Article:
The IOM report discounted the numerous benefits from higher intake of vitamin D supplements and higher blood levels in pregnancy, blood pressure, cancer prevention, heart disease, infectious diseases, and other conditions. I was taking 4400 IU daily and found my blood level was about 55 ng/ml, at which time I increased my intake to 8400 IU, and I will get a new blood level done this week to see how much the new intake has raised my level. This IOM report generated a lot of concern among my patients and readers, but at least it made it clear that it was safe to take 4000 IU per day by their very arbitrary standard, and based on the current evidence, even higher levels are safe.

Childhood caffeine intake and sleep

Children have been consuming large amounts of caffeine in recent years and this has a negative effect on their sleep and it has detrimental effects on cognitive function in adolescents. A recent report on a study of 200 children showed that those aged 8 to 12 consumed an average of 109 mg of caffeine per day, the amount in three 12-ounce cans of soda. Children from 5 to 7 years old consumed an average of 52 mg of caffeine, equivalent to one can of soda per day. (Warzak WJ, et al., Caffeine consumption in young children. J Pediatr. 2010 Dec 15. [Epub ahead of print]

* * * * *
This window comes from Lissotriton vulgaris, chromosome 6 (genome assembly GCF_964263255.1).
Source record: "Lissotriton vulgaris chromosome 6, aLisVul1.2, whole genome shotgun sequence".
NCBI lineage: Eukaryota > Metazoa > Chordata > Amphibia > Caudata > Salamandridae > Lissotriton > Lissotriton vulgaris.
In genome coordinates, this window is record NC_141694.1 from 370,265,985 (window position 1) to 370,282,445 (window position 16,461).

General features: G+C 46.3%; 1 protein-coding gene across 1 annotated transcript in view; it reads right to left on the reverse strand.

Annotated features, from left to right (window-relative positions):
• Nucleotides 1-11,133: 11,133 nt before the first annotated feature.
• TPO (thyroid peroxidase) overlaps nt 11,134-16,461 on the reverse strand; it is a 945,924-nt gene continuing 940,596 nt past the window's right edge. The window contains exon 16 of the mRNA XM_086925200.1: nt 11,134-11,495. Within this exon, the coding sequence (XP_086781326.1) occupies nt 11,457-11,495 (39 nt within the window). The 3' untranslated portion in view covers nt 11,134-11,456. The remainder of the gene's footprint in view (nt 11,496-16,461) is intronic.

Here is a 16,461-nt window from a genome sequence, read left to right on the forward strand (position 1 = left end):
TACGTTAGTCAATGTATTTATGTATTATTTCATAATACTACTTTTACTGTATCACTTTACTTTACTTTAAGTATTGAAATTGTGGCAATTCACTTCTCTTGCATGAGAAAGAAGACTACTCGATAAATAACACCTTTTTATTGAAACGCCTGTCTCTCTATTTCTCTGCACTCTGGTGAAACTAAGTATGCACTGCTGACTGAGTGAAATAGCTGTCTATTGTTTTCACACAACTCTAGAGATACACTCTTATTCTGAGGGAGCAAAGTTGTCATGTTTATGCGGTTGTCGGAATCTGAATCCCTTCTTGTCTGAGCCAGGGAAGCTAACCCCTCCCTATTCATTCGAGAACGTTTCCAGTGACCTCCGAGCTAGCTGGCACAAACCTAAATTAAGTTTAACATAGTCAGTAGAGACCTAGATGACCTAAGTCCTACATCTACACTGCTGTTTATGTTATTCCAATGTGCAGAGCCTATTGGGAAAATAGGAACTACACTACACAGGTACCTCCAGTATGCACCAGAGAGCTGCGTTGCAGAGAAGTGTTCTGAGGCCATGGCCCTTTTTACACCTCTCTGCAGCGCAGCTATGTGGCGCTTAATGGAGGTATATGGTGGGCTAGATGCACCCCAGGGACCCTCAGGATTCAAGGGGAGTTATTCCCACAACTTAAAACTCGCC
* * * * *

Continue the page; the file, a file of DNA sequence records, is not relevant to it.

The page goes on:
This amount of caffeine is enough to have a negative effect on sleep. Parents of the children consuming more caffeine reported that increasing caffeine intake meant fewer hours of sleep. However, in this study bedwetting was not related to caffeine intake in spite of its diuretic effect.

Other studies have shown that adolescents have more daytime sleepiness with increasing caffeine intake. This may be due to the effects on sleep amount or quality, but in both this and the current study of children, some of the effects might be due to the sugar contained in the drinks. Three cans of soda contain nearly 30 teaspoons of sugar, which is almost 700 calories from sugar alone, not to mention the collection of other substances in these beverages.

Relationships affect heart risks

relationships, whether family or friends, can be very beneficial for heart health, but stressful relationships can have the opposite effects. Researchers evaluated 4573 middle-aged Danish men and women who had no heart disease at the start of the study. They followed them for six years. During that time, nine percent developed angina pectoris (heart pain due to hardening of the coronary arteries).